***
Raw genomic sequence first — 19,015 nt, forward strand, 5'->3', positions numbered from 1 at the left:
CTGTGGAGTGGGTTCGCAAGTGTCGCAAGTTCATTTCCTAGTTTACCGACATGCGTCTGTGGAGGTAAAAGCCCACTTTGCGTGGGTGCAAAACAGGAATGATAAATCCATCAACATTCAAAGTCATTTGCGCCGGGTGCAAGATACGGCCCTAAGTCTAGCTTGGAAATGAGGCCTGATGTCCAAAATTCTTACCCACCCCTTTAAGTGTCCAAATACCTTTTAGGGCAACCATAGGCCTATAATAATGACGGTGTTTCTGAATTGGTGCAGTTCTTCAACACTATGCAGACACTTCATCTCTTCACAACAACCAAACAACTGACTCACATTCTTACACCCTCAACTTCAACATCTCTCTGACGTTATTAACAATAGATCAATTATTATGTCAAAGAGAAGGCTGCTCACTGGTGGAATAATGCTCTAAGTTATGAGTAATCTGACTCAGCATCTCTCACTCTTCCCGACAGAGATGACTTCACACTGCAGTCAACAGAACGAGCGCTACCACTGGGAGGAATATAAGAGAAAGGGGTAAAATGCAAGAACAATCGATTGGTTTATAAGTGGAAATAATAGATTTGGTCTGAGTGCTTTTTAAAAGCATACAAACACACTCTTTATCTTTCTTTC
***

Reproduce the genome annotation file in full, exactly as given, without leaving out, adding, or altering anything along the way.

Raw genomic sequence first — 19,015 nt, forward strand, 5'->3', positions numbered from 1 at the left:
CTGTGGAGTGGGTTCGCAAGTGTCGCAAGTTCATTTCCTAGTTTACCGACATGCGTCTGTGGAGGTAAAAGCCCACTTTGCGTGGGTGCAAAACAGGAATGATAAATCCATCAACATTCAAAGTCATTTGCGCCGGGTGCAAGATACGGCCCTAAGTCTAGCTTGGAAATGAGGCCTGATGTCCAAAATTCTTACCCACCCCTTTAAGTGTCCAAATACCTTTTAGGGCAACCATAGGCCTATAATAATGACGGTGTTTCTGAATTGGTGCAGTTCTTCAACACTATGCAGACACTTCATCTCTTCACAACAACCAAACAACTGACTCACATTCTTACACCCTCAACTTCAACATCTCTCTGACGTTATTAACAATAGATCAATTATTATGTCAAAGAGAAGGCTGCTCACTGGTGGAATAATGCTCTAAGTTATGAGTAATCTGACTCAGCATCTCTCACTCTTCCCGACAGAGATGACTTCACACTGCAGTCAACAGAACGAGCGCTACCACTGGGAGGAATATAAGAGAAAGGGGTAAAATGCAAGAACAATCGATTGGTTTATAAGTGGAAATAATAGATTTGGTCTGAGTGCTTTTTAAAAGCATACAAACACACTCTTTATCTTTCTTTC